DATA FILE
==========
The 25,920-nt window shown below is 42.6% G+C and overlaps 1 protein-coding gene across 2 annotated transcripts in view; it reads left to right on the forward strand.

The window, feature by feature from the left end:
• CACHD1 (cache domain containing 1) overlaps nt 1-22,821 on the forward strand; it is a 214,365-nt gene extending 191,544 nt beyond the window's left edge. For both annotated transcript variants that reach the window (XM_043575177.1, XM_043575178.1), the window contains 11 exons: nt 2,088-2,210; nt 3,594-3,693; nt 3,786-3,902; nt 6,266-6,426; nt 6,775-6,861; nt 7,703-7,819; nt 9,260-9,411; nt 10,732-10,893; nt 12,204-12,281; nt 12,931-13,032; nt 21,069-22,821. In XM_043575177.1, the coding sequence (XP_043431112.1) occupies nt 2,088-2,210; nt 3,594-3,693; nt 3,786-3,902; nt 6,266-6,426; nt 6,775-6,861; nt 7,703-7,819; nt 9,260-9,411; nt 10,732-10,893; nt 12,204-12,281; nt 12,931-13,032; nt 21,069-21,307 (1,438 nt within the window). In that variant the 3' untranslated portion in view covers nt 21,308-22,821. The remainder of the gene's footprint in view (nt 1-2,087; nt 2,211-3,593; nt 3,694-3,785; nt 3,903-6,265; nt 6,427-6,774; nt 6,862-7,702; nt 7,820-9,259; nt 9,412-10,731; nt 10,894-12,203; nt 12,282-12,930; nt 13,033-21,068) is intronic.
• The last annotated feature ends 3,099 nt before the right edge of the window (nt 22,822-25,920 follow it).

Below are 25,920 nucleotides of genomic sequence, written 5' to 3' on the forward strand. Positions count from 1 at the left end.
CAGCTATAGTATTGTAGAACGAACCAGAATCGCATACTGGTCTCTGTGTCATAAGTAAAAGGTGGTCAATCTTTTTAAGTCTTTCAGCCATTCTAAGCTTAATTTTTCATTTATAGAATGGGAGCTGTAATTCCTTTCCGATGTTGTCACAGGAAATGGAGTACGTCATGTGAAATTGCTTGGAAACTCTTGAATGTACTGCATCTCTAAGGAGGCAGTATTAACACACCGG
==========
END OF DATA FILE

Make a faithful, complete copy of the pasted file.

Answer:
The 25,920-nt window shown below is 42.6% G+C and overlaps 1 protein-coding gene across 2 annotated transcripts in view; it reads left to right on the forward strand.

The window, feature by feature from the left end:
• CACHD1 (cache domain containing 1) overlaps nt 1-22,821 on the forward strand; it is a 214,365-nt gene extending 191,544 nt beyond the window's left edge. For both annotated transcript variants that reach the window (XM_043575177.1, XM_043575178.1), the window contains 11 exons: nt 2,088-2,210; nt 3,594-3,693; nt 3,786-3,902; nt 6,266-6,426; nt 6,775-6,861; nt 7,703-7,819; nt 9,260-9,411; nt 10,732-10,893; nt 12,204-12,281; nt 12,931-13,032; nt 21,069-22,821. In XM_043575177.1, the coding sequence (XP_043431112.1) occupies nt 2,088-2,210; nt 3,594-3,693; nt 3,786-3,902; nt 6,266-6,426; nt 6,775-6,861; nt 7,703-7,819; nt 9,260-9,411; nt 10,732-10,893; nt 12,204-12,281; nt 12,931-13,032; nt 21,069-21,307 (1,438 nt within the window). In that variant the 3' untranslated portion in view covers nt 21,308-22,821. The remainder of the gene's footprint in view (nt 1-2,087; nt 2,211-3,593; nt 3,694-3,785; nt 3,903-6,265; nt 6,427-6,774; nt 6,862-7,702; nt 7,820-9,259; nt 9,412-10,731; nt 10,894-12,203; nt 12,282-12,930; nt 13,033-21,068) is intronic.
• The last annotated feature ends 3,099 nt before the right edge of the window (nt 22,822-25,920 follow it).

Below are 25,920 nucleotides of genomic sequence, written 5' to 3' on the forward strand. Positions count from 1 at the left end.
CAGCTATAGTATTGTAGAACGAACCAGAATCGCATACTGGTCTCTGTGTCATAAGTAAAAGGTGGTCAATCTTTTTAAGTCTTTCAGCCATTCTAAGCTTAATTTTTCATTTATAGAATGGGAGCTGTAATTCCTTTCCGATGTTGTCACAGGAAATGGAGTACGTCATGTGAAATTGCTTGGAAACTCTTGAATGTACTGCATCTCTAAGGAGGCAGTATTAACACACCGG